Nicholas is riddled with guilt and tormented by some serious mistakes in his past. Though one would assume he must be the villain, I think the author took on a difficult theme by slowly changing Nicholas’ archetype from that of villain to hero, and she only could have managed it if her character had some inherent good to begin with, but it can’t be brought to the forefront without the necessary interactions between him, Rosemary, and her siblings. His heart begins to soften and a hero slowly emerges, though we find that the villain can easily return if certain choices are made and a different path is presented to him. The pacing of his character development was perfect. His slow acceptance of his love and dependence on Rosemary, Benjamin and Emily are perfectly plotted. He’s scarred and imperfect with a heart of gold hidden beneath.
Benjamin and Emily are two characters that are as distinctive and essential to the story as the main characters are. One is trying to find his place in this world while the other lives between two worlds, locked in her own fairy tale which makes Emily wise beyond her years. I loved them both so very much.
This book is the fourth in the series, but can be read as a stand-alone due to the fact that each book deals with a different love story. I wasn’t aware that it was the fourth book until I finished it, but it certainly helped me accept the idea of time travel within a Wild West romance a little easier after that. I think that was the only downside to reading the book out of order. The time travel thread combined with the Wild West felt a little strange. Now that you’ve been forewarned, you won’t think it strange at all.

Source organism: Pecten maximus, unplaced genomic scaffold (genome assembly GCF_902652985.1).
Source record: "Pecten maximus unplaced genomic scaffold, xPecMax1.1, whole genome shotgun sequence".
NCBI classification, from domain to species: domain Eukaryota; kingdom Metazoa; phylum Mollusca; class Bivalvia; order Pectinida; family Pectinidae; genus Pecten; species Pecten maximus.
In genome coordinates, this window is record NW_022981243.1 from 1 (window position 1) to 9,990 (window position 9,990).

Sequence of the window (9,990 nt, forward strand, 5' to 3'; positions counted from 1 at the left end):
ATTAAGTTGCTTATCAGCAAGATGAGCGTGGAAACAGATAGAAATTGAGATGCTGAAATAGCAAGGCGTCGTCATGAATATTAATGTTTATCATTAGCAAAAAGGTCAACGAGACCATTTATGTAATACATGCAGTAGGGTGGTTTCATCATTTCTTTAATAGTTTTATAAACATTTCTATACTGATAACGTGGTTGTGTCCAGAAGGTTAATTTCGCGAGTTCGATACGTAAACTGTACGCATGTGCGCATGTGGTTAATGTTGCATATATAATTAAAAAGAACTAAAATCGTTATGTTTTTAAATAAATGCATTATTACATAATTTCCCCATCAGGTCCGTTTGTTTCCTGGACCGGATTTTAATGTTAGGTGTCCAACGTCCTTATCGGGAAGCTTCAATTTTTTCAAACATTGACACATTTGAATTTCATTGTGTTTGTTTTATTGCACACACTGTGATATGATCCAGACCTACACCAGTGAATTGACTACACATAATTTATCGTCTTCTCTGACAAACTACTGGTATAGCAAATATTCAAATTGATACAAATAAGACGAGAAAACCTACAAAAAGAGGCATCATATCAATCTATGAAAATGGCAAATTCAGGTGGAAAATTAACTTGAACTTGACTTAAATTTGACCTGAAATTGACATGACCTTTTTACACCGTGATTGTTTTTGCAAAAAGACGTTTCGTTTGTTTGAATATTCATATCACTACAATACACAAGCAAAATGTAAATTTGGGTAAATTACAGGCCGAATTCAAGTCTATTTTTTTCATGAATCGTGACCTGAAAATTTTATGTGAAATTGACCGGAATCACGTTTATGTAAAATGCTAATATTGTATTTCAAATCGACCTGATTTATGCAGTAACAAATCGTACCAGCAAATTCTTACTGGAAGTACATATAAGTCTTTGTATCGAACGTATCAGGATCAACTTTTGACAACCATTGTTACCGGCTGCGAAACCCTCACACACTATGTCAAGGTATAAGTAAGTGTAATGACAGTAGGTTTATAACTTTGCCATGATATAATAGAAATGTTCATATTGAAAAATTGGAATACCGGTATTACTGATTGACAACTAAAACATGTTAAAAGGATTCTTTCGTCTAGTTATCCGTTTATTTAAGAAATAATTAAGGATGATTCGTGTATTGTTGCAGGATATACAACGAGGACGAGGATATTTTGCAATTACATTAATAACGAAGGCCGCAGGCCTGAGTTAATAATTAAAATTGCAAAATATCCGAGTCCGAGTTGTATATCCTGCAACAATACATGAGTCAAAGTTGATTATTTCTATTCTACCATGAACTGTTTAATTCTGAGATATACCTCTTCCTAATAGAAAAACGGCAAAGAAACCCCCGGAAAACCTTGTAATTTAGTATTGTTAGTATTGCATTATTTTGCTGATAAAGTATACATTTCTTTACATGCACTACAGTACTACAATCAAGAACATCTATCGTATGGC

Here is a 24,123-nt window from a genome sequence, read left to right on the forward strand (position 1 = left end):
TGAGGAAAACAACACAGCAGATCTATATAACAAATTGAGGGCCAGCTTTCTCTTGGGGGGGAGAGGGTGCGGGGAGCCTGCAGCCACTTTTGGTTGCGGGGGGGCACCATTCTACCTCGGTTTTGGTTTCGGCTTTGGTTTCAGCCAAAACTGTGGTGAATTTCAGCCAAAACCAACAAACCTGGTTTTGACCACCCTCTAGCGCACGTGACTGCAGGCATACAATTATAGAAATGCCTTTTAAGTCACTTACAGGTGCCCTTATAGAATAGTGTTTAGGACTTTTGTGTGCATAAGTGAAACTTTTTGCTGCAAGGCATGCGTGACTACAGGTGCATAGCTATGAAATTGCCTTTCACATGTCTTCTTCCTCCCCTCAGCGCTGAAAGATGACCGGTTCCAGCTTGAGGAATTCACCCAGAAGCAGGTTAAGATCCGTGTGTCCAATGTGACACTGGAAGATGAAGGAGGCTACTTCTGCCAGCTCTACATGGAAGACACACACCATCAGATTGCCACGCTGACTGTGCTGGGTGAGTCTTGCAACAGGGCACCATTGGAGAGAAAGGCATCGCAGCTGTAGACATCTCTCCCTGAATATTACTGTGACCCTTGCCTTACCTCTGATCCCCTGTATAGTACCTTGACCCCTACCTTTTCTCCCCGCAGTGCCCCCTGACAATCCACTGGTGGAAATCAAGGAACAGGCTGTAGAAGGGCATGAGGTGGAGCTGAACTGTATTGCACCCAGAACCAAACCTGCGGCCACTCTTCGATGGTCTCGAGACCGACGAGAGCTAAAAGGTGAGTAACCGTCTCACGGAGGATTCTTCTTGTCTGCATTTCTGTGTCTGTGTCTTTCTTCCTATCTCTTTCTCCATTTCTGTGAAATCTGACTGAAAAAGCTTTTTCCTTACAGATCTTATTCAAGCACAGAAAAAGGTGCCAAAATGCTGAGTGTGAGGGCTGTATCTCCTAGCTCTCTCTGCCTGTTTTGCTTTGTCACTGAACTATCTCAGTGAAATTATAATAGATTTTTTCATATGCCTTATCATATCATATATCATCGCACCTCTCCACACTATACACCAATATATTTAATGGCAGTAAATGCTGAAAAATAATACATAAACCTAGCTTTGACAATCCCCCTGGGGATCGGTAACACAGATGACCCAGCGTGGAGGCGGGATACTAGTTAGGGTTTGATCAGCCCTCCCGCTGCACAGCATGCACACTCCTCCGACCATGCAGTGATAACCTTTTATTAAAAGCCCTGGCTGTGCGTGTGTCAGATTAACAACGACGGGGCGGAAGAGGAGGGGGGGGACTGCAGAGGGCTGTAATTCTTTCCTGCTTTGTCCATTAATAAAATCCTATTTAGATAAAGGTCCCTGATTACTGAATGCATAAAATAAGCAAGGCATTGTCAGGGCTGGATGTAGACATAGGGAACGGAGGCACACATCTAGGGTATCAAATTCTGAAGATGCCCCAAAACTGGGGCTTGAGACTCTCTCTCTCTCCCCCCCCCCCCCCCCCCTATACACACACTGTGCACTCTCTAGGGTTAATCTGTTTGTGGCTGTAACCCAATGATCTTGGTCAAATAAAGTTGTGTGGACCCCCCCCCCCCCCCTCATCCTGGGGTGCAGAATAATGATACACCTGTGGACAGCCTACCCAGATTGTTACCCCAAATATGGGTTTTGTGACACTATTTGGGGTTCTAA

These next two paragraphs are going to have some spoilers, which is something I don’t usually do, but felt it necessary in order to express my feelings about the book. So just a heads up if you want to skip them.
I really wanted that first meeting between Nicholas and Rosemary to happen as the action unfolded and not in flashbacks. I think the reason I felt this way is because this moment when Nicholas is playing the villain and robbing her on the train plants an idea in his head that eventually leads him to her. It’s just so darn important. Her fierce refusal to give him what he wants and her brave defiance touches a chord in his heart and then he ends up saving her and her siblings when the train explodes. I think this pivotal moment could have been the prologue. It’s a personal preference as a reader, but to experience the scene as it is happening would have been great since it is the beginning of Nicholas’ journey from villain to hero. It could even be written from Nicholas’ point of view even though the rest of the story is told from the heroine’s point of view. This also would have made his actions, reactions and interactions within the story that much more compelling because we’re then seeing everything through Rosmary’s POV, but we understand Nicholas’ motivation and internal conflict.